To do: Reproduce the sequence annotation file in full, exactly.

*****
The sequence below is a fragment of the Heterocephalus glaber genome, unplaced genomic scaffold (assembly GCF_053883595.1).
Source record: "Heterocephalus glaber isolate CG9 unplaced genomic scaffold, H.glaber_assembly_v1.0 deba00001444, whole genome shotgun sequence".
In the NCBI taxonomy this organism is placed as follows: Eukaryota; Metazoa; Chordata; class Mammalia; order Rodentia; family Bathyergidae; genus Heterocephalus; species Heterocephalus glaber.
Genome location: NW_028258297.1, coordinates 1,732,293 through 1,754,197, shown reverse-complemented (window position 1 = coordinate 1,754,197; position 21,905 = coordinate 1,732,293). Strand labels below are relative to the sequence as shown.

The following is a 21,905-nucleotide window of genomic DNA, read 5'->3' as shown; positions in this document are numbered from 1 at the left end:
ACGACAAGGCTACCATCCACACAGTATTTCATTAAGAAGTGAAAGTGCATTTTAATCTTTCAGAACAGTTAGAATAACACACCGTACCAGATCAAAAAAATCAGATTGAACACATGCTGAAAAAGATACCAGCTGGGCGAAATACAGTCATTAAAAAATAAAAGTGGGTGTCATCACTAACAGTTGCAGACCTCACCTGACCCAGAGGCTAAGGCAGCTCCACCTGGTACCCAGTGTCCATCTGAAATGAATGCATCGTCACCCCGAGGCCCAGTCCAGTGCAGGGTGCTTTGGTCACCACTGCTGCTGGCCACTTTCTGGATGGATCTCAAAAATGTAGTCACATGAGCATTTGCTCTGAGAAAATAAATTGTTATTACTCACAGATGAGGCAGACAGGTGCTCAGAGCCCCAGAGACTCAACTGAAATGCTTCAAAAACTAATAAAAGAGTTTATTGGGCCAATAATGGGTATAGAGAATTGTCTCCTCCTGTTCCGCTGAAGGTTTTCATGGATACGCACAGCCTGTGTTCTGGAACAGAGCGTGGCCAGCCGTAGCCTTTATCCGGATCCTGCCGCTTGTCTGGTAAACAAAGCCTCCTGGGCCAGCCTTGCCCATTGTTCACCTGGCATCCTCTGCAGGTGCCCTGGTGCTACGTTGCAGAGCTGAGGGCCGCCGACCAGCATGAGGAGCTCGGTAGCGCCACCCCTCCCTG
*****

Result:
The sequence below is a fragment of the Heterocephalus glaber genome, unplaced genomic scaffold (assembly GCF_053883595.1).
Source record: "Heterocephalus glaber isolate CG9 unplaced genomic scaffold, H.glaber_assembly_v1.0 deba00001444, whole genome shotgun sequence".
In the NCBI taxonomy this organism is placed as follows: Eukaryota; Metazoa; Chordata; class Mammalia; order Rodentia; family Bathyergidae; genus Heterocephalus; species Heterocephalus glaber.
Genome location: NW_028258297.1, coordinates 1,732,293 through 1,754,197, shown reverse-complemented (window position 1 = coordinate 1,754,197; position 21,905 = coordinate 1,732,293). Strand labels below are relative to the sequence as shown.

The following is a 21,905-nucleotide window of genomic DNA, read 5'->3' as shown; positions in this document are numbered from 1 at the left end:
ACGACAAGGCTACCATCCACACAGTATTTCATTAAGAAGTGAAAGTGCATTTTAATCTTTCAGAACAGTTAGAATAACACACCGTACCAGATCAAAAAAATCAGATTGAACACATGCTGAAAAAGATACCAGCTGGGCGAAATACAGTCATTAAAAAATAAAAGTGGGTGTCATCACTAACAGTTGCAGACCTCACCTGACCCAGAGGCTAAGGCAGCTCCACCTGGTACCCAGTGTCCATCTGAAATGAATGCATCGTCACCCCGAGGCCCAGTCCAGTGCAGGGTGCTTTGGTCACCACTGCTGCTGGCCACTTTCTGGATGGATCTCAAAAATGTAGTCACATGAGCATTTGCTCTGAGAAAATAAATTGTTATTACTCACAGATGAGGCAGACAGGTGCTCAGAGCCCCAGAGACTCAACTGAAATGCTTCAAAAACTAATAAAAGAGTTTATTGGGCCAATAATGGGTATAGAGAATTGTCTCCTCCTGTTCCGCTGAAGGTTTTCATGGATACGCACAGCCTGTGTTCTGGAACAGAGCGTGGCCAGCCGTAGCCTTTATCCGGATCCTGCCGCTTGTCTGGTAAACAAAGCCTCCTGGGCCAGCCTTGCCCATTGTTCACCTGGCATCCTCTGCAGGTGCCCTGGTGCTACGTTGCAGAGCTGAGGGCCGCCGACCAGCATGAGGAGCTCGGTAGCGCCACCCCTCCCTG